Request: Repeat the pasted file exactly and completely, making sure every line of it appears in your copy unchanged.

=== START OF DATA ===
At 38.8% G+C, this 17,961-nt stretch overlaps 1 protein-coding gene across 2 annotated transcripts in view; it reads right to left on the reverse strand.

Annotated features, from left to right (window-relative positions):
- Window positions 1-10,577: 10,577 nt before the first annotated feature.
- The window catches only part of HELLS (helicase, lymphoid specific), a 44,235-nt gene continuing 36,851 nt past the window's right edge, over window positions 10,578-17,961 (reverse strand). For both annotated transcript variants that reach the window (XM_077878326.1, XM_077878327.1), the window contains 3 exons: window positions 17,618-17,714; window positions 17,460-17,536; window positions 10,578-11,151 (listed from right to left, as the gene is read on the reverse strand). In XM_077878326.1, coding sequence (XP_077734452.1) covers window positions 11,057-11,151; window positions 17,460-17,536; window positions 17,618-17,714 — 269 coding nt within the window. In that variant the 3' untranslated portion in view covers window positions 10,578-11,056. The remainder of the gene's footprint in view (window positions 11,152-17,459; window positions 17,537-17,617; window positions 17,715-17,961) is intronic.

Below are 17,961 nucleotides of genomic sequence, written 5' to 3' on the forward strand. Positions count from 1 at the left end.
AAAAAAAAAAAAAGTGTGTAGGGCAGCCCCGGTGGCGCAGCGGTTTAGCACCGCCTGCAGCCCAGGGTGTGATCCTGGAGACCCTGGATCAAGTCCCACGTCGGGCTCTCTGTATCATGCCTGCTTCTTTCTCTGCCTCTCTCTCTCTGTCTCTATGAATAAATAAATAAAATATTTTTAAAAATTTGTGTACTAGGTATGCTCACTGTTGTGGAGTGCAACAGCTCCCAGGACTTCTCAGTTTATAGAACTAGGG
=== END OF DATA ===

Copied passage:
At 38.8% G+C, this 17,961-nt stretch overlaps 1 protein-coding gene across 2 annotated transcripts in view; it reads right to left on the reverse strand.

Annotated features, from left to right (window-relative positions):
- Window positions 1-10,577: 10,577 nt before the first annotated feature.
- The window catches only part of HELLS (helicase, lymphoid specific), a 44,235-nt gene continuing 36,851 nt past the window's right edge, over window positions 10,578-17,961 (reverse strand). For both annotated transcript variants that reach the window (XM_077878326.1, XM_077878327.1), the window contains 3 exons: window positions 17,618-17,714; window positions 17,460-17,536; window positions 10,578-11,151 (listed from right to left, as the gene is read on the reverse strand). In XM_077878326.1, coding sequence (XP_077734452.1) covers window positions 11,057-11,151; window positions 17,460-17,536; window positions 17,618-17,714 — 269 coding nt within the window. In that variant the 3' untranslated portion in view covers window positions 10,578-11,056. The remainder of the gene's footprint in view (window positions 11,152-17,459; window positions 17,537-17,617; window positions 17,715-17,961) is intronic.

Below are 17,961 nucleotides of genomic sequence, written 5' to 3' on the forward strand. Positions count from 1 at the left end.
AAAAAAAAAAAAAGTGTGTAGGGCAGCCCCGGTGGCGCAGCGGTTTAGCACCGCCTGCAGCCCAGGGTGTGATCCTGGAGACCCTGGATCAAGTCCCACGTCGGGCTCTCTGTATCATGCCTGCTTCTTTCTCTGCCTCTCTCTCTCTGTCTCTATGAATAAATAAATAAAATATTTTTAAAAATTTGTGTACTAGGTATGCTCACTGTTGTGGAGTGCAACAGCTCCCAGGACTTCTCAGTTTATAGAACTAGGG